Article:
- Job creation methodologies: No geographic limitation on indirect job creation or limit on non-EB-5 capital contributions to project economic impact, or other changes to how job creation in currently measured.
- The ability to count indirect jobs in a manner consistent with regional economic development goals and the purpose of the EB-5 Regional Center Program is vitally important to maintain the utility of the Program. Maintaining the current policy on job creation will ensure that the true economic impact of the EB-5 Program is taken into account for investors seeking to qualify for their immigration benefits.
- Minimum investment amount: New minimum investment of $800,000 in TEAs and $1,000,000 in non-TEAs.
- Narrowing the delta between TEA and non-TEA investments should make it more feasible for projects in either category to raise capital, while the middle ground on TEAs above would provide sufficient opportunity for urban areas to qualify as TEAs, as happens today in much of California. The $200,000 difference is less than half the difference currently proposed in S. 1501 ($800,000 and $1,200,000) and strikes a better overall balance in average amount than H.R. 3370, which proposed $1,000,000 and $2,000,000 as the TEA and non-TEA amounts, respectively. To be successful, the EB-5 program must be competitive with global immigrant investor programs in price and risk. A balanced two-tier system would help keep the Program competitive globally while giving both urban and rural areas the ability to compete for EB-5 investments.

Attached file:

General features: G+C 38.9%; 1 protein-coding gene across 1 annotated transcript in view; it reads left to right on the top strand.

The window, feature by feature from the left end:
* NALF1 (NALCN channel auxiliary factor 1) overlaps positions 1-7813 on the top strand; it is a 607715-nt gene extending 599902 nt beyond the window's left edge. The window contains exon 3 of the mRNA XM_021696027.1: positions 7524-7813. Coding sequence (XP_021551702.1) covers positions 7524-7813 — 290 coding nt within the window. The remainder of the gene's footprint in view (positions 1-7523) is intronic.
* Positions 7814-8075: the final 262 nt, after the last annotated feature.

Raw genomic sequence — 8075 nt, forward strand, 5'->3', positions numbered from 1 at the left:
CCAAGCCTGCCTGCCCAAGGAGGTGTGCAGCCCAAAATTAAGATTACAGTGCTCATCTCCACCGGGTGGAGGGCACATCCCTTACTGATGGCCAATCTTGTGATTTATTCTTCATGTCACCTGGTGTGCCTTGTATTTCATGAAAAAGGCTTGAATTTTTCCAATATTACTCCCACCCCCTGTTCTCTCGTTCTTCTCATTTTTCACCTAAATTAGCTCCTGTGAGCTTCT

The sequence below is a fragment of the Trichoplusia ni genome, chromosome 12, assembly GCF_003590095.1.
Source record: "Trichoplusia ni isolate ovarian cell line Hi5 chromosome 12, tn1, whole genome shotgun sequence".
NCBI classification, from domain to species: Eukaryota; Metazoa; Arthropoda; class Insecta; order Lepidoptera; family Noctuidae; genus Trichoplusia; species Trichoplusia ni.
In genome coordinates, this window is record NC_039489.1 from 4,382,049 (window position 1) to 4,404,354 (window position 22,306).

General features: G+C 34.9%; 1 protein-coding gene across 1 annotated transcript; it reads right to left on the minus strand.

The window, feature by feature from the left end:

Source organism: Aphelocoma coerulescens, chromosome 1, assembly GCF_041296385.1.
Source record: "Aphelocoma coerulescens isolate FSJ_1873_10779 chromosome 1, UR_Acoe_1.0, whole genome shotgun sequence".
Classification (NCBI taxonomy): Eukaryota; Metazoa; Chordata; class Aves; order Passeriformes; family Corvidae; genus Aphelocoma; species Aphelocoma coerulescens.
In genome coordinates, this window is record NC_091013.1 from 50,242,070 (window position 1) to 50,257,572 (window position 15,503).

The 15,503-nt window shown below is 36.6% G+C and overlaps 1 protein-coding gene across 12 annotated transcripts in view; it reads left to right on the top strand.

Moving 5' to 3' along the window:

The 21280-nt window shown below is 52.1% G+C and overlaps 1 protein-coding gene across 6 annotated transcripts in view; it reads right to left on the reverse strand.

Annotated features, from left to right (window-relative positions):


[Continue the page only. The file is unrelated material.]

- Targeted Employment Areas (TEAs): High unemployment TEAs must be a geographic area or political subdivision consisting of no more than 12 contiguous census tracts or smaller subdivisions. Zero population subdivisions may not be used to establish contiguous connection between census tracts not otherwise connected.
- This proposal is modeled on the state of California’s current approach and strikes a balance between the restrictive approach of S. 1501 and more expansive approach found in S. 2115 which represent the two ends of the spectrum in this debate.
- Effective dates: Program reforms do not apply to any investors who filed an I-526 petition before the date of enactment.
- Ensuring that all I-526 petitions are adjudicated using the rules under which they were filed, including those filed after 9/30 and the date of enactment for new legislation, is imperative to maintain investor confidence in due process, the American legal system-and as a result — the EB-5 Program. Any retroactive application of any new rules on investors who have filed I-526 petitions under the existing rules would be reminiscent of 1998 when new rules from precedent setting Administrative Appeals Offices (AAO) decisions were applied retroactively. The resulting situation effectively froze the Program for more than four years as litigation proceeded and investor confidence disintegrated. The most important difference between 1998 and 2015 is the number of investors who would be affected, with well over 13,000 petitions currently pending at USCIS.